So far, I noticed that after I turn it on and it completely loads up, it can't:

  • show notification-bar
  • use camera
  • detect or recognize "internal USB storage"
  • detect or recognize "SD card"
  • use WIFI (when clicked, just says "Error")
  • sometimes use cellular network (have good signal strength but can't reach the network)
  • sometimes detect "SIM card" (PIN asked on booting but on settings page can't detect!)


My device is pretty heavy on apps (about 200 apps installed), sometimes while I`m working, it hangs and everything just freezes but after about half hour cellular network automatically forced to turned off and everything will be just normal and after reset, net will be back too but the last time that this happened, it took about two hours and when I reset the device, my problems began.


I think all of this is happening because of two reasons:

  • the Operating System kernel drivers maybe damaged
  • hardware failure (maybe some IC controller fried!)
  • because device can't detect internal/external storage so many apps (such as operating system's own apps) can't work properly


  • Model number - Samsung Galaxy Mini 2 (GT-S6500D)
  • Android version - 2.3.6
  • Baseband version - S6500DJPLI1
  • Kernel version -
  • Build number - Gingerbread.JPLJ1
  • Status - Rooted


I know that I simply can use Android's Recovery mode or Odin for flashing a new Operating System but I don`t want to wipe all of my data (very important to me!)

  • I just want to add that this is not a forum (consider a tour) which means all that flashy formatting is unnecessary here. :)
    – Firelord
    Commented Jul 24, 2015 at 13:32

2 Answers 2


200 apps on Gingerbread :O, time to upgrade now. Even on my OnePlus One with 3gigs RAM and 64gigs Internal Storage, I merely have 20-30 downloaded apps with 2-3 in start-up.

But anyhow, follow this:

  1. Format and install some custom ROM like Cyanogenmod
  2. Keep only required apps.
  3. Remove apps from start-up. Use AIO Toolbox from Play Store.
  4. Use AIO Toolbox on regular basis to clean up.

For all your apps backup: I believe in that list of 200 apps, you must have some system tools. Check if it has backup option for apps or not. Even you can create backup from recovery mode too, if your recovery supports. TWRP/Cyanogenmod/ClockWorkMod do have this option.

  • thanks a lot, but i mentioned that i dont want wipe my all data (in p.s. section!) and about create backup in recovery mode, i agree thats the best shot if any other ways are dead-end.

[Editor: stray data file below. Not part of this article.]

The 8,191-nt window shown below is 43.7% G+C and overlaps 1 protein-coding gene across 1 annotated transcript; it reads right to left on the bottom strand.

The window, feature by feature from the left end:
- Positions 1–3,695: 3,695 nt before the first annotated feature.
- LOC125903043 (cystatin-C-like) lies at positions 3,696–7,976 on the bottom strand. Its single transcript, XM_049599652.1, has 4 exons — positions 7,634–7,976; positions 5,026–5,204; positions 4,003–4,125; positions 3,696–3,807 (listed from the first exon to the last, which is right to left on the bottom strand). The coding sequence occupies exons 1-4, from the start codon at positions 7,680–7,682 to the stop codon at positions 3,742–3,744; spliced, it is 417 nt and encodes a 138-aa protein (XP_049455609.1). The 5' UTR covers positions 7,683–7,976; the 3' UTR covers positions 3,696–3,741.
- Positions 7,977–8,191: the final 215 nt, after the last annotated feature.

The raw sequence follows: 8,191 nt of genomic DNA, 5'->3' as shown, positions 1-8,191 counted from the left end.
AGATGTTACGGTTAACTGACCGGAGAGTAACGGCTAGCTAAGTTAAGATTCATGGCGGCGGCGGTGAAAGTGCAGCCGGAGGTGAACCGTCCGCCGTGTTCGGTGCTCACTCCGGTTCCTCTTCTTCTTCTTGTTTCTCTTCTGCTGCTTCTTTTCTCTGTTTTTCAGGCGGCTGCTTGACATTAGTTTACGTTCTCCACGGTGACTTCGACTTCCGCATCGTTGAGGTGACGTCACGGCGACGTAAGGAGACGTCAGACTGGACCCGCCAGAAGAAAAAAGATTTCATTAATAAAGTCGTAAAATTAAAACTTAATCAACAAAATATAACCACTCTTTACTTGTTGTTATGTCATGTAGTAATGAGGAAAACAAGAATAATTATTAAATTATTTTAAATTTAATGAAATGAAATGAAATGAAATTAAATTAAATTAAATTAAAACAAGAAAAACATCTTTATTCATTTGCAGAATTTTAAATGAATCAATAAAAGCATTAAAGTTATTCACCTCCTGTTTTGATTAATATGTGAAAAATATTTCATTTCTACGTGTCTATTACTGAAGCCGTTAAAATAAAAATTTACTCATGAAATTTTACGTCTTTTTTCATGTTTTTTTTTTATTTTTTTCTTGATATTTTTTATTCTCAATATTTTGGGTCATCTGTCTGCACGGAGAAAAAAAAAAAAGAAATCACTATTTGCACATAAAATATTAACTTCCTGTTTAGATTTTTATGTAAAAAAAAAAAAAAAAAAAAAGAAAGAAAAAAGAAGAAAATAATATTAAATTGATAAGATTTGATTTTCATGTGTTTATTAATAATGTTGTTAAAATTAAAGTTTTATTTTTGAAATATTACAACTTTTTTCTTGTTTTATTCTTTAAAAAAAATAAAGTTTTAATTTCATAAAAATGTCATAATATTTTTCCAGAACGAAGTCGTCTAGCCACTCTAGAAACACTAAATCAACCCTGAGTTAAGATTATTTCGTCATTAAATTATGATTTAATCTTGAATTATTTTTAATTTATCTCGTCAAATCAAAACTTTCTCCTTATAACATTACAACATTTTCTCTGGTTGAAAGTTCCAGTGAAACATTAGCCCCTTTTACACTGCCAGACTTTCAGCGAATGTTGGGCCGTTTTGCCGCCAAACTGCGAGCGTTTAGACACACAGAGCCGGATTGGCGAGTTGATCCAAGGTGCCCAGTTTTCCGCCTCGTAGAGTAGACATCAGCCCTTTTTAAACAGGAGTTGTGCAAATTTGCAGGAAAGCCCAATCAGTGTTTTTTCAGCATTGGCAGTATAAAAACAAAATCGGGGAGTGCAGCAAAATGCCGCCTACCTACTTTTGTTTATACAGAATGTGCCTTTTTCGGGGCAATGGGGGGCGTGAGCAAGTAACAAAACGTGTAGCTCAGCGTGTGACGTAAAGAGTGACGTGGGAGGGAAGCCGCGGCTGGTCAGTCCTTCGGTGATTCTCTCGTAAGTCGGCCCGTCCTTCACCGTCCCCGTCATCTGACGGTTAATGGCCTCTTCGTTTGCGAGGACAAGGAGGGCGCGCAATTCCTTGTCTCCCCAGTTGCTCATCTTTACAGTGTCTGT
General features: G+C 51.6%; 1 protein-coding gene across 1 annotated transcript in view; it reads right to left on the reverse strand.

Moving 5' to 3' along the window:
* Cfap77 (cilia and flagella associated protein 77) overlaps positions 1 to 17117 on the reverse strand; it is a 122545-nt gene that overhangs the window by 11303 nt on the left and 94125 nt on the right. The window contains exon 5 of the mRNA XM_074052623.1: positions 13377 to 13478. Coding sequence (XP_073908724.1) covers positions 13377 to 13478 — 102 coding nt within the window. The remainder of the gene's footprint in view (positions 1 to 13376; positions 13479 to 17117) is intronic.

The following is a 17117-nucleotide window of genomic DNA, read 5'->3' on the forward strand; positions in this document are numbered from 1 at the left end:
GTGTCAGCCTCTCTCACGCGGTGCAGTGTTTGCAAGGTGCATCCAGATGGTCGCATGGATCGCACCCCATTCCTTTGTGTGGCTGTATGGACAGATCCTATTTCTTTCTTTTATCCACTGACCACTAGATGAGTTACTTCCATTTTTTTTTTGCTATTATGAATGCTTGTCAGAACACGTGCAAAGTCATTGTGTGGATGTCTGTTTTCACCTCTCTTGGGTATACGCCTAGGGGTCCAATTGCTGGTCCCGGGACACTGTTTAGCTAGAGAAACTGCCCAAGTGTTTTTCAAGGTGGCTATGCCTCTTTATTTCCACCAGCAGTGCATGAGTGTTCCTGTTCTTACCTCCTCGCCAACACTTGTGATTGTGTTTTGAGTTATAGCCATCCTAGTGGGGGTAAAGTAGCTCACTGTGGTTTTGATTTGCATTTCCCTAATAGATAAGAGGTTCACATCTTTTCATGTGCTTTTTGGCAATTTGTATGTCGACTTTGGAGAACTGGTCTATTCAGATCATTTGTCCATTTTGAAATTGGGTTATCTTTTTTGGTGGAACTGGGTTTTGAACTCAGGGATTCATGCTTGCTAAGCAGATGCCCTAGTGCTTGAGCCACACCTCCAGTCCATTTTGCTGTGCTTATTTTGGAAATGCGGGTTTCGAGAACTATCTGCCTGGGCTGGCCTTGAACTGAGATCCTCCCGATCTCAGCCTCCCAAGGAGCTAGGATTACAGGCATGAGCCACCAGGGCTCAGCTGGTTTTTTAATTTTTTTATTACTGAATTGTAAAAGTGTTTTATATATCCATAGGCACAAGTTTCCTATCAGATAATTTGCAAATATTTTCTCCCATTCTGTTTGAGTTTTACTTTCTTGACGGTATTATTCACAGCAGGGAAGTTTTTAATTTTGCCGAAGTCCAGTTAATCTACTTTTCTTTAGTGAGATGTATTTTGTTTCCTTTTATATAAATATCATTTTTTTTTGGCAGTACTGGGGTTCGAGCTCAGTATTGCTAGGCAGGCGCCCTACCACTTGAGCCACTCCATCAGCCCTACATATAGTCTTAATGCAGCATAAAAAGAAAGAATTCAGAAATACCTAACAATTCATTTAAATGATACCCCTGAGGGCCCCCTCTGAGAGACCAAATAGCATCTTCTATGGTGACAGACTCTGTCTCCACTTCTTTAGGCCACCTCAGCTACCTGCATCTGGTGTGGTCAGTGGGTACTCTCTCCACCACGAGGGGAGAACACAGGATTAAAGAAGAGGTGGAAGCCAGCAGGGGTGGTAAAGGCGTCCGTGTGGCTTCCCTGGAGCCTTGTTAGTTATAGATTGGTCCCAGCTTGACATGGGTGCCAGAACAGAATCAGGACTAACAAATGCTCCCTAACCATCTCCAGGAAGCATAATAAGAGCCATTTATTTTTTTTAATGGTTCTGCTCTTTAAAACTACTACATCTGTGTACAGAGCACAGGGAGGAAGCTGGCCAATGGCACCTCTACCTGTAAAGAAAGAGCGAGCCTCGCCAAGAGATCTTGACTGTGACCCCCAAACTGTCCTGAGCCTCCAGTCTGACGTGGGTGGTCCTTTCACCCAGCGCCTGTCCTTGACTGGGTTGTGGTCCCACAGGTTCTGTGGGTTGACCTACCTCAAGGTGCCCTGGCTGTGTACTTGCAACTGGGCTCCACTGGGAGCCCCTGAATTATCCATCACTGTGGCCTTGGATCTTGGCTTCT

– yek-nafar
    Commented Jul 24, 2015 at 12:55
  • you could backup the whole system via adb, edit the backup, and sideload it back on, keeping all your data. I'll put a more descriptive how-to below.
    – Dan Brown
    Commented Jul 24, 2015 at 13:41
  • I think you're using CyanogenOS that comes with OPO but there is no ROM named "Cyanogen". It's either CyanogenOS or Cyanogenmod and the former is actually proprietary version of the latter.
    – Firelord
    Commented Jul 24, 2015 at 13:42
  • @DanB ADB can't backup the whole system.
    – Firelord
    Commented Jul 24, 2015 at 13:42
  • @firelord i don`t use CyanogenOS, i just rooted my device and used it normally...
    – yek-nafar
    Commented Jul 24, 2015 at 13:52

as you quoted:

I don't want to wipe all of my data(very important to me!)

So, A way to do this would be backup editing. You will need the following:

  • A PC
  • Your phone, rooted, with cable
  • adb installed (intall from here)
  • a copy of the stock ROM from online(you made need a MD5 dismantle method, look at this link here

Assuming you are not rooted, do this first: download kingo root from here and install it on your phablet. Then, press root and wait. Once it's done, continue on below.

If you do not want to root (even though half this process will unroot it) look at the answer here

First, turn on your phone. head to developer options, and enable USB debugging. Then, plug you phone, and use the command 'adb root' to ensure no problems, or very few anyway. adb pull / backup.zip (leave a space between the source i.e. the /, and the place you will save it) Be sure to to put what you want to save it as.(I suggest backup.zip) next, with the stock ROM, take it apart (see link i gave you on how) and "loot" the /system file. Then, open the backup you made, and replace the backups /system with the stock /system. re-zip the modified backup, and boot your device into recovery. from recovery(must be custom, 2.3 does not have what we need by default) choose an option along the lines of install update via sideload,then run this command on your PC: adb sideload <filename of update.zip> or, in this case:

adb sideload backup.zip

And wait. By the time it reboots, it should be in fine condition, without the loss of your data. Good luck :)

  • if this works then i don`t know how can i repay you, you saved me, but that``s you said is too advanced, it take time to learn and do it, i hope you guys will be here when i have more issues with this solution, thanks again.
    – yek-nafar
    Commented Jul 24, 2015 at 14:14
  • Dan, I'm not sure if that's a recommendable approach. First, yek will see a lot of permission denied errors (as adb pull cannot access the entire file system unless the ADB daemon is running in root mode – which is just the case with development ROMs). Second, if the device cannot detect the storage anymore, such a backup would be incomplete at best. Third, flashing such an inconsistent backup to the fixed device might just get it broken again.
    – Izzy
    Commented Jul 24, 2015 at 15:53
  • I know. Sometimes, high-risk is the only method. However, in light of this, I'll update the method, and I just had an idea
    – Dan Brown
    Commented Jul 25, 2015 at 7:31

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